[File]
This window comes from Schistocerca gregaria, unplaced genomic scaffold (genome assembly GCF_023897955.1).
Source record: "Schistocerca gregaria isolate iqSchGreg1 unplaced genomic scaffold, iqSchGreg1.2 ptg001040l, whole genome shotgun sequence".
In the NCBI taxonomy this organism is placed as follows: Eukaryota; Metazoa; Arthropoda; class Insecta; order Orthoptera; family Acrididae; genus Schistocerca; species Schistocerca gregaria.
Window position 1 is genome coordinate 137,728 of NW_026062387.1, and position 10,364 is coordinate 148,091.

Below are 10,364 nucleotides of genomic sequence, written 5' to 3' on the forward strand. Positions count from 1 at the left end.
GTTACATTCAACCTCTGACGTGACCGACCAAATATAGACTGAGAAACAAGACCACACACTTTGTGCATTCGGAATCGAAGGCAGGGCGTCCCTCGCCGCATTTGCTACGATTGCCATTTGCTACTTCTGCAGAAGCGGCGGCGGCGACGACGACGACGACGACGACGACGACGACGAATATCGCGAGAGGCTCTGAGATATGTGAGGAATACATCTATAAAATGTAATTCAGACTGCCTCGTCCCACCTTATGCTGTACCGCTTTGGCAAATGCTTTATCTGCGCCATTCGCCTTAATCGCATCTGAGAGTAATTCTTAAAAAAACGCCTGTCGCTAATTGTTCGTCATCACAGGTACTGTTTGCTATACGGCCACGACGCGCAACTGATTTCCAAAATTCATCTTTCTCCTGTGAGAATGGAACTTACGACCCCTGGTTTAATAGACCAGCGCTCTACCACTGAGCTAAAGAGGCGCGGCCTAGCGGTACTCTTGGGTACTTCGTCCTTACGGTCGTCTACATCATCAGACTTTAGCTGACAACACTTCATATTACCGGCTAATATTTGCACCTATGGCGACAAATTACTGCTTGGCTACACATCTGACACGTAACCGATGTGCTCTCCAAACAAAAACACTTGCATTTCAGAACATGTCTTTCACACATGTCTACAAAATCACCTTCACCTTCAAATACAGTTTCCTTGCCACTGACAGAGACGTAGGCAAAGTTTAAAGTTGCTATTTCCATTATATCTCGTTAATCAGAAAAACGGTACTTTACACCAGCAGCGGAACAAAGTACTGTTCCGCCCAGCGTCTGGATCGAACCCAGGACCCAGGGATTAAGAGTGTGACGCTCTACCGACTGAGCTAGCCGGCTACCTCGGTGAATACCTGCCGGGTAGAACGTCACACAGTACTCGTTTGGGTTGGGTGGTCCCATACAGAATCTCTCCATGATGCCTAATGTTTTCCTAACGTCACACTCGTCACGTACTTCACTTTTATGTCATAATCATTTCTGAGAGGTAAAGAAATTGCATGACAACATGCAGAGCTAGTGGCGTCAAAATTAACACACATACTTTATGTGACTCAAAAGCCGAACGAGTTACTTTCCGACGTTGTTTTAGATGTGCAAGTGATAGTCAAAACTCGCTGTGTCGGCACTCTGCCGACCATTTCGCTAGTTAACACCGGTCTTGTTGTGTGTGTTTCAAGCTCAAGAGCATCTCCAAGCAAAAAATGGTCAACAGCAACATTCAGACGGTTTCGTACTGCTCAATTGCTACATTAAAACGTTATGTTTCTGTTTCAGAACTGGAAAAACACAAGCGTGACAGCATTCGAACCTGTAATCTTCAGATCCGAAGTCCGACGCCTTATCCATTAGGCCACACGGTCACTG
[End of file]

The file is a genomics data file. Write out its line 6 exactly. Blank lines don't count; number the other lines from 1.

GTTACATTCAACCTCTGACGTGACCGACCAAATATAGACTGAGAAACAAGACCACACACTTTGTGCATTCGGAATCGAAGGCAGGGCGTCCCTCGCCGCATTTGCTACGATTGCCATTTGCTACTTCTGCAGAAGCGGCGGCGGCGACGACGACGACGACGACGACGACGACGACGAATATCGCGAGAGGCTCTGAGATATGTGAGGAATACATCTATAAAATGTAATTCAGACTGCCTCGTCCCACCTTATGCTGTACCGCTTTGGCAAATGCTTTATCTGCGCCATTCGCCTTAATCGCATCTGAGAGTAATTCTTAAAAAAACGCCTGTCGCTAATTGTTCGTCATCACAGGTACTGTTTGCTATACGGCCACGACGCGCAACTGATTTCCAAAATTCATCTTTCTCCTGTGAGAATGGAACTTACGACCCCTGGTTTAATAGACCAGCGCTCTACCACTGAGCTAAAGAGGCGCGGCCTAGCGGTACTCTTGGGTACTTCGTCCTTACGGTCGTCTACATCATCAGACTTTAGCTGACAACACTTCATATTACCGGCTAATATTTGCACCTATGGCGACAAATTACTGCTTGGCTACACATCTGACACGTAACCGATGTGCTCTCCAAACAAAAACACTTGCATTTCAGAACATGTCTTTCACACATGTCTACAAAATCACCTTCACCTTCAAATACAGTTTCCTTGCCACTGACAGAGACGTAGGCAAAGTTTAAAGTTGCTATTTCCATTATATCTCGTTAATCAGAAAAACGGTACTTTACACCAGCAGCGGAACAAAGTACTGTTCCGCCCAGCGTCTGGATCGAACCCAGGACCCAGGGATTAAGAGTGTGACGCTCTACCGACTGAGCTAGCCGGCTACCTCGGTGAATACCTGCCGGGTAGAACGTCACACAGTACTCGTTTGGGTTGGGTGGTCCCATACAGAATCTCTCCATGATGCCTAATGTTTTCCTAACGTCACACTCGTCACGTACTTCACTTTTATGTCATAATCATTTCTGAGAGGTAAAGAAATTGCATGACAACATGCAGAGCTAGTGGCGTCAAAATTAACACACATACTTTATGTGACTCAAAAGCCGAACGAGTTACTTTCCGACGTTGTTTTAGATGTGCAAGTGATAGTCAAAACTCGCTGTGTCGGCACTCTGCCGACCATTTCGCTAGTTAACACCGGTCTTGTTGTGTGTGTTTCAAGCTCAAGAGCATCTCCAAGCAAAAAATGGTCAACAGCAACATTCAGACGGTTTCGTACTGCTCAATTGCTACATTAAAACGTTATGTTTCTGTTTCAGAACTGGAAAAACACAAGCGTGACAGCATTCGAACCTGTAATCTTCAGATCCGAAGTCCGACGCCTTATCCATTAGGCCACACGGTCACTG